Residents Just Want to Have Fun
How to make good decisions in your pathology career – and enjoy yourself in the process
Mark Wick | | 2 min read | Career
Life as a pathology resident is very different now to when I experienced it 40 years ago at the Mayo Clinic in Rochester, Minnesota. Back then, it was common for trainees to eat meals with their attendings, sharing anecdotes over food and drink, and to visit each other’s homes for simple fellowship. We had a lot of fun during training. One of the buildings on the Mayo Clinic campus was next to a burger restaurant, so the residents stationed there had the duty of collecting lunch orders for the entire group. We would then use the pneumatic tube system to send hamburgers and French fries to people in other buildings (no drinks though – too messy!).
There was also an organization at Mayo Clinic called the Fellows’ Film Society. Trainees decided what films to show (usually classics or world cinema) and the Mayo Foundation kindly let us use one of its large auditoriums. Viewing was open to the public (we charged a modest admission fee) and the auditorium was full for most showings. One night, we chose to show a “world cinema” film that backfired badly. No one on the society staff had previewed the German film with an intriguing name and, once the movie got going, it turned out to be X-rated, complete with German subtitles. The auditorium emptied like it was on fire and all the admission fees had to be returned!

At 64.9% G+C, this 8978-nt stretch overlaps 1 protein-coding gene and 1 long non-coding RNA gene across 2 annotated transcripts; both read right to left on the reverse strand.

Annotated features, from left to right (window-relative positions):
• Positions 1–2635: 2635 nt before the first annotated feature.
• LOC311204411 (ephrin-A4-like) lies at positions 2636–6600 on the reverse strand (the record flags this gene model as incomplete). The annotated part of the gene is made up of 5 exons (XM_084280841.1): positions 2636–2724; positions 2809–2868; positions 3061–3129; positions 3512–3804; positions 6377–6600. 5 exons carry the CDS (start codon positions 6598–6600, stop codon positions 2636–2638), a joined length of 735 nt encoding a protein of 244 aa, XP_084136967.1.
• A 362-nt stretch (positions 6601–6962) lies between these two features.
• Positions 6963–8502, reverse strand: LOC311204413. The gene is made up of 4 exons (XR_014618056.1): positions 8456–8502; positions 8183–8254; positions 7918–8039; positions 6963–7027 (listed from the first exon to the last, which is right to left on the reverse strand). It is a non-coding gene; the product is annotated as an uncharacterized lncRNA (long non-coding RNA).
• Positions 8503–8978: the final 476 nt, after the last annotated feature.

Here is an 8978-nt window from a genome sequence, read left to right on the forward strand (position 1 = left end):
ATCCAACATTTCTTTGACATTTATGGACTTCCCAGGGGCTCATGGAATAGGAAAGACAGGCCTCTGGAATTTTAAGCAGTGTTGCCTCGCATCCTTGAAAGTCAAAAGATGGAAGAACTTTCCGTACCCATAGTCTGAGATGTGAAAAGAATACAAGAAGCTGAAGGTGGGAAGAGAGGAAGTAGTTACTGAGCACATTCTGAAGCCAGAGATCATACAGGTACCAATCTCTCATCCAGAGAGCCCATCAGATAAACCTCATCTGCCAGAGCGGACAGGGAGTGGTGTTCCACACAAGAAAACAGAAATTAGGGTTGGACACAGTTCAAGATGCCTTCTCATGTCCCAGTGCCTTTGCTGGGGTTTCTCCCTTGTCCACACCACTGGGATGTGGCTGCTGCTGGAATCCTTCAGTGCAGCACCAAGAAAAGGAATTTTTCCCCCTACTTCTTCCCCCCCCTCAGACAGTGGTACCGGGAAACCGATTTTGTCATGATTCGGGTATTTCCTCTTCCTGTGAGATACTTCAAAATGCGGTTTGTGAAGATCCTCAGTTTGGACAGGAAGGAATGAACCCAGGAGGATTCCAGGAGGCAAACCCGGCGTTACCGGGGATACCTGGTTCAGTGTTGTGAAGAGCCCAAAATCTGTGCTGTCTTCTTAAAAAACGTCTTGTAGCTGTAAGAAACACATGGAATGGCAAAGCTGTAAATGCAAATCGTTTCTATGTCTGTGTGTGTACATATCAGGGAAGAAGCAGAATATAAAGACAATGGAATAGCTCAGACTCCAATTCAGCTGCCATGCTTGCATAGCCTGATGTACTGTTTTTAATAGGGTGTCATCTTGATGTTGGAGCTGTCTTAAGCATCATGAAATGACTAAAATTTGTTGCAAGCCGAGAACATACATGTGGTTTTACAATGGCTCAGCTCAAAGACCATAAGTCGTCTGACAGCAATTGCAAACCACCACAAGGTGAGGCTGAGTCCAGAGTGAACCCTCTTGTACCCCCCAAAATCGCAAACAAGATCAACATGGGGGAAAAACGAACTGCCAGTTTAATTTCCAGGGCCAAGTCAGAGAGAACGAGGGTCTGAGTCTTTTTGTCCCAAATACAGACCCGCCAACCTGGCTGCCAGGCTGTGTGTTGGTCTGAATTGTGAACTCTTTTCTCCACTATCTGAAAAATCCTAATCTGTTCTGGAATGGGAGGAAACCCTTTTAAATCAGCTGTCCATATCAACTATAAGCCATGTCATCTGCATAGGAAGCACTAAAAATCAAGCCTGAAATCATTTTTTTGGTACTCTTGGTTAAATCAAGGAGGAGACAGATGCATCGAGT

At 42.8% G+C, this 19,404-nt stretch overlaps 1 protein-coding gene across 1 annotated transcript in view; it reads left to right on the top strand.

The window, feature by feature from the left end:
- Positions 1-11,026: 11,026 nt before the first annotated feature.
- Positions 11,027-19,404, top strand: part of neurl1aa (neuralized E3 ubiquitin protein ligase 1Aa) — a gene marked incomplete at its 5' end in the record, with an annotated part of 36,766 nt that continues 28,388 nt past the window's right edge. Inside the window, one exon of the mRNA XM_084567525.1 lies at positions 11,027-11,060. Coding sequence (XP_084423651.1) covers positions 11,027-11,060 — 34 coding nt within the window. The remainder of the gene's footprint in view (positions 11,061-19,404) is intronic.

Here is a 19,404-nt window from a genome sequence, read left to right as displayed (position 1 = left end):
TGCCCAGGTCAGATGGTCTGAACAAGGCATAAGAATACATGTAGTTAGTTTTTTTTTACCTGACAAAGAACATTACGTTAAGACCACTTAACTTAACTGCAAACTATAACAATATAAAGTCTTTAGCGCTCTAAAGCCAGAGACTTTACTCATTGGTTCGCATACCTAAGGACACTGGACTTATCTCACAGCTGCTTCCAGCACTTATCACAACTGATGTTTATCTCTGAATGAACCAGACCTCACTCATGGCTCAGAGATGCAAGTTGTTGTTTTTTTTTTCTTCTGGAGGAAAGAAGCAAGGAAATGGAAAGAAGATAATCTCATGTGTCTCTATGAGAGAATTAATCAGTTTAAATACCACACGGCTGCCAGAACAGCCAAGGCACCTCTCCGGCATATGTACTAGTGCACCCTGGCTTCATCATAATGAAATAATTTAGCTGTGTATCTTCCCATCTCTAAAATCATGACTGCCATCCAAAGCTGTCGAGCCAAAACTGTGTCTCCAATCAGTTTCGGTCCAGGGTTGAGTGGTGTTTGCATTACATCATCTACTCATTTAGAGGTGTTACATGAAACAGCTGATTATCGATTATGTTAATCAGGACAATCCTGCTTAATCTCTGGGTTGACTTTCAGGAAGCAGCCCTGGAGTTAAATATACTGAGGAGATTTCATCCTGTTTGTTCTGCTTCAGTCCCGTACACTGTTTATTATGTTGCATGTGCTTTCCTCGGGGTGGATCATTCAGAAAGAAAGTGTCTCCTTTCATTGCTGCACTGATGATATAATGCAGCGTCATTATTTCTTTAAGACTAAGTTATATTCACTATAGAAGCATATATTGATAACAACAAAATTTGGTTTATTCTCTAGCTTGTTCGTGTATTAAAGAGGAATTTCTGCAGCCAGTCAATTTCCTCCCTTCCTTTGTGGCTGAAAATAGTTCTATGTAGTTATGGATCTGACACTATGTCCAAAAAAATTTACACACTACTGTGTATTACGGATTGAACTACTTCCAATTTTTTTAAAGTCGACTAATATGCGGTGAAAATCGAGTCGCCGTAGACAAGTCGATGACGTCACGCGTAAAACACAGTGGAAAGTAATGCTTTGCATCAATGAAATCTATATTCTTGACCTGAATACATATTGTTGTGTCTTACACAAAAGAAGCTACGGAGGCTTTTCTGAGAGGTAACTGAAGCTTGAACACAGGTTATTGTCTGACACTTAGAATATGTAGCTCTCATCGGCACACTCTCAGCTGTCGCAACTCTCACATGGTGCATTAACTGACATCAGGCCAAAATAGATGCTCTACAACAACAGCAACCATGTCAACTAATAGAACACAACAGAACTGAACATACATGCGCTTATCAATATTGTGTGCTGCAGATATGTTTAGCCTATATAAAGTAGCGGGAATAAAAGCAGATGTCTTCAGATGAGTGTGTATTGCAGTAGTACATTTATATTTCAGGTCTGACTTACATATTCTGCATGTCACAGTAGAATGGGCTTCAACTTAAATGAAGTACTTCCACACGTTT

Hindsight is a wonderful thing but, after a long and fulfilling career, I can share some advice that has served me well over the years – and that I think will serve the next generation, too.
- Work hard. You will not succeed in life by cutting corners and skipping opportunities.
- Cooperate with others. Nothing is gained in medicine in isolation and envy. Louis “Pepper” Dehner and I moved together to Washington University in 1989 and our friendship and professional work together only continued to grow – and our professional relationship spilled over to other faculty and trainees, which led to a lot of good projects. I am forever grateful to him for being my “big brother” as well as my boss.
- Don’t base life decisions on money or titles – base them on people. I enjoyed being associated with my colleagues at the University of Virginia. This, plus the scholarship, cooperative efforts, and cordial interactions, enhanced my experience there.
- Prioritize your workload. You cannot be truly productive in your academic work if you are not given the time, resources, and tangible support to work on developmental projects.
- Last, but certainly not least – have fun!